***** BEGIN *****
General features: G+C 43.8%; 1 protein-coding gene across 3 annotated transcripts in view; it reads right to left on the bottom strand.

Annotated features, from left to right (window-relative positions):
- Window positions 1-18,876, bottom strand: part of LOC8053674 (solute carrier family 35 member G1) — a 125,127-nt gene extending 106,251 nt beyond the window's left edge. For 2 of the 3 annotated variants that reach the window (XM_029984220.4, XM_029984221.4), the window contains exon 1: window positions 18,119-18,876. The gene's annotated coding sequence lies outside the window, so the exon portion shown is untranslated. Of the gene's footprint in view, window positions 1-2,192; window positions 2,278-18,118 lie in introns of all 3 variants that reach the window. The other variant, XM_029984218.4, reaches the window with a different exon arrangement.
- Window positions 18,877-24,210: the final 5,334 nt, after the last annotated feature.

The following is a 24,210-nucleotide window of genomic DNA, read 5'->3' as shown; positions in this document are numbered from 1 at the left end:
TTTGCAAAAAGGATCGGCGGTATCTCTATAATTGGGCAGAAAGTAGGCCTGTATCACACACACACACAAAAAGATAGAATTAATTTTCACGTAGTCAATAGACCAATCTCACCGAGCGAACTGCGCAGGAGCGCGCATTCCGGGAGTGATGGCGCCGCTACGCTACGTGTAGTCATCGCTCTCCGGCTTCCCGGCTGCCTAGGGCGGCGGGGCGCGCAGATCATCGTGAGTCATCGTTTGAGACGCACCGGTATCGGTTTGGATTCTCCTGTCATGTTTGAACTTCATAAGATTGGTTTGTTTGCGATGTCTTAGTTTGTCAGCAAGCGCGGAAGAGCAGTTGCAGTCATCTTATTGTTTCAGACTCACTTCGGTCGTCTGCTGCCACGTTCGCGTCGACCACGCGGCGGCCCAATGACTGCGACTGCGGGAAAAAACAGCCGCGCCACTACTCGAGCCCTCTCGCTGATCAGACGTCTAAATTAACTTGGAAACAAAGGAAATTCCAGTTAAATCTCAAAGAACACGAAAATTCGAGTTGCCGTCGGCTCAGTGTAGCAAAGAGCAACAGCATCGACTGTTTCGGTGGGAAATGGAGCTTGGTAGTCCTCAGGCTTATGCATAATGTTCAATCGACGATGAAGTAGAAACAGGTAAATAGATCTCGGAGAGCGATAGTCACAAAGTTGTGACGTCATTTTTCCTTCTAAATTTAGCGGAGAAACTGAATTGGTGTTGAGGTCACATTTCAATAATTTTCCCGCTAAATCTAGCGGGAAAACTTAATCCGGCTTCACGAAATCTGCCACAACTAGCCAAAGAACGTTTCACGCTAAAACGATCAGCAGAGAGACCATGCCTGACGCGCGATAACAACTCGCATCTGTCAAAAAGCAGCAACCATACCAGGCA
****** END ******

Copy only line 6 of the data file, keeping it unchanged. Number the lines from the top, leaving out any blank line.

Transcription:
TTTGCAAAAAGGATCGGCGGTATCTCTATAATTGGGCAGAAAGTAGGCCTGTATCACACACACACACAAAAAGATAGAATTAATTTTCACGTAGTCAATAGACCAATCTCACCGAGCGAACTGCGCAGGAGCGCGCATTCCGGGAGTGATGGCGCCGCTACGCTACGTGTAGTCATCGCTCTCCGGCTTCCCGGCTGCCTAGGGCGGCGGGGCGCGCAGATCATCGTGAGTCATCGTTTGAGACGCACCGGTATCGGTTTGGATTCTCCTGTCATGTTTGAACTTCATAAGATTGGTTTGTTTGCGATGTCTTAGTTTGTCAGCAAGCGCGGAAGAGCAGTTGCAGTCATCTTATTGTTTCAGACTCACTTCGGTCGTCTGCTGCCACGTTCGCGTCGACCACGCGGCGGCCCAATGACTGCGACTGCGGGAAAAAACAGCCGCGCCACTACTCGAGCCCTCTCGCTGATCAGACGTCTAAATTAACTTGGAAACAAAGGAAATTCCAGTTAAATCTCAAAGAACACGAAAATTCGAGTTGCCGTCGGCTCAGTGTAGCAAAGAGCAACAGCATCGACTGTTTCGGTGGGAAATGGAGCTTGGTAGTCCTCAGGCTTATGCATAATGTTCAATCGACGATGAAGTAGAAACAGGTAAATAGATCTCGGAGAGCGATAGTCACAAAGTTGTGACGTCATTTTTCCTTCTAAATTTAGCGGAGAAACTGAATTGGTGTTGAGGTCACATTTCAATAATTTTCCCGCTAAATCTAGCGGGAAAACTTAATCCGGCTTCACGAAATCTGCCACAACTAGCCAAAGAACGTTTCACGCTAAAACGATCAGCAGAGAGACCATGCCTGACGCGCGATAACAACTCGCATCTGTCAAAAAGCAGCAACCATACCAGGCA